The US Constitution states that the Congress has the right to declare (or create/begin) war. Yet the public is hearing that George W. Bush intends to start a military "anti-terrorism" assault against Iraq, the magnitude of which can only be considered a war. Some argue that the War Powers Act arrogates such power to the Presidency. I do not believe it does, and urge you to show respect for our Constitution--and, by implication, our freedoms--by sponsoring a bill to either rescind or substantially modify the War Powers Act to prevent the Executive Branch from seizing control of war-making decisions. Further, I ask that you and your like-minded colleagues push for the adoption of a Senate Resolution stating that the Senate opposes this White House-instigated military assault/war on Iraq.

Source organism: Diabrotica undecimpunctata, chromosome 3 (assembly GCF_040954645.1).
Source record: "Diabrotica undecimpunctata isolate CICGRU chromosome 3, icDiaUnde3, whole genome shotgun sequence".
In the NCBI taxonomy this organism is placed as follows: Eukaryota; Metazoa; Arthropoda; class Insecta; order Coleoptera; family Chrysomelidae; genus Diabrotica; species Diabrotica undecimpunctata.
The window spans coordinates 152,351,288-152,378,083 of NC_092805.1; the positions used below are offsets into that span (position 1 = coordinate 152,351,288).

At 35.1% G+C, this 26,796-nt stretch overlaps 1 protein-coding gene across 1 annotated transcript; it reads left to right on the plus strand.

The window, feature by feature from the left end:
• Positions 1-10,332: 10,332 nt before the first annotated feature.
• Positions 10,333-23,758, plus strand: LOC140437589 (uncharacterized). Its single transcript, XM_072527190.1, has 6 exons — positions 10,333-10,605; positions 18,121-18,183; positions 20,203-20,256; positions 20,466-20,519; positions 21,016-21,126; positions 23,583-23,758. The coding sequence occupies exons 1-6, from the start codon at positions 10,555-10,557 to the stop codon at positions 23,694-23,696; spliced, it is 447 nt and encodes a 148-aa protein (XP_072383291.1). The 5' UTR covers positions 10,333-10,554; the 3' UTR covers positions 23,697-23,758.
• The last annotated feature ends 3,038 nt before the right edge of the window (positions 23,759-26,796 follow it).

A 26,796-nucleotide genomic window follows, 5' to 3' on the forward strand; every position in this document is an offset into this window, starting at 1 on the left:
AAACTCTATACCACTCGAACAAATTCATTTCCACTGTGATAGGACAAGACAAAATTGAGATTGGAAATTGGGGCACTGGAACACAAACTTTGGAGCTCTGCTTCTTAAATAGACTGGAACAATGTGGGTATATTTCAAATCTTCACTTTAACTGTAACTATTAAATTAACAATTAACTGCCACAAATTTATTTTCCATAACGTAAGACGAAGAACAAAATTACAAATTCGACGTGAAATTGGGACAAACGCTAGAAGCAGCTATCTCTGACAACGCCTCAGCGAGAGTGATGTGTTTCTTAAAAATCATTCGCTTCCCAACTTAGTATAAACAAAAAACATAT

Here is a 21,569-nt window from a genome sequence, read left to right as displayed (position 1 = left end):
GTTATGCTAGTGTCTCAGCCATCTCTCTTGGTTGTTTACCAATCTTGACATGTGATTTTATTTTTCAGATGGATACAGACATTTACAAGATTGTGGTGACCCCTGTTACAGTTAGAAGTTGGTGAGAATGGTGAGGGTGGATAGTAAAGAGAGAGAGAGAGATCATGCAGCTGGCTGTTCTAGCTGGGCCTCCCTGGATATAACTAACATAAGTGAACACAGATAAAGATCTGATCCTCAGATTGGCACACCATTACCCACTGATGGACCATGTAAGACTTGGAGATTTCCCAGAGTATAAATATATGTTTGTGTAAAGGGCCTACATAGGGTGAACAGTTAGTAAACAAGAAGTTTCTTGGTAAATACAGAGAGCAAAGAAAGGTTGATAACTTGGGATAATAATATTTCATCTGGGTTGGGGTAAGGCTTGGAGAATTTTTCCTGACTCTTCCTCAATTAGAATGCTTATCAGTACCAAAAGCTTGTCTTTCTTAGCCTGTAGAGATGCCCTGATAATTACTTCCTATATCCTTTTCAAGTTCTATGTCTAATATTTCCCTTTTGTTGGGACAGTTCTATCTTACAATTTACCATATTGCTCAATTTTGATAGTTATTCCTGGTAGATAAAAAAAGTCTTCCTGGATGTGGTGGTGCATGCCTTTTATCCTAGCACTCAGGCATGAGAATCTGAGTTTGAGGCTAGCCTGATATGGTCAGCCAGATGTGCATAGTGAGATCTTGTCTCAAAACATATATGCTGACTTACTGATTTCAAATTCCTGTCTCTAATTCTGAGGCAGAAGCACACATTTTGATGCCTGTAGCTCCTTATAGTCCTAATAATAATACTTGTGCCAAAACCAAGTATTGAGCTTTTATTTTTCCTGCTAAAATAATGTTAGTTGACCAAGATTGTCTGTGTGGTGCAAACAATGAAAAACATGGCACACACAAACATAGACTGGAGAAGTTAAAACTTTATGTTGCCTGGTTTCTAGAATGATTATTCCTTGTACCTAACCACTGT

Beyond the serious moral and legal questions, I believe such a war would have horrible "unintended consequences," among them serious economic harm to our economy (at the least, increased fuel prices), increased hatred toward the US by millions of people who can be expected to try to retaliate in some way, and increased violence toward Israel.

The entire world, not just the US, is depending on you and your fellow Senators to curb this madness.

Larry Krause
Krause, a Baltimore resident, is publisher of the Baltimore Chronicle. He sent this letter to each member of the Senate Foreign Relations Committee.

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This story was published on August 7, 2002.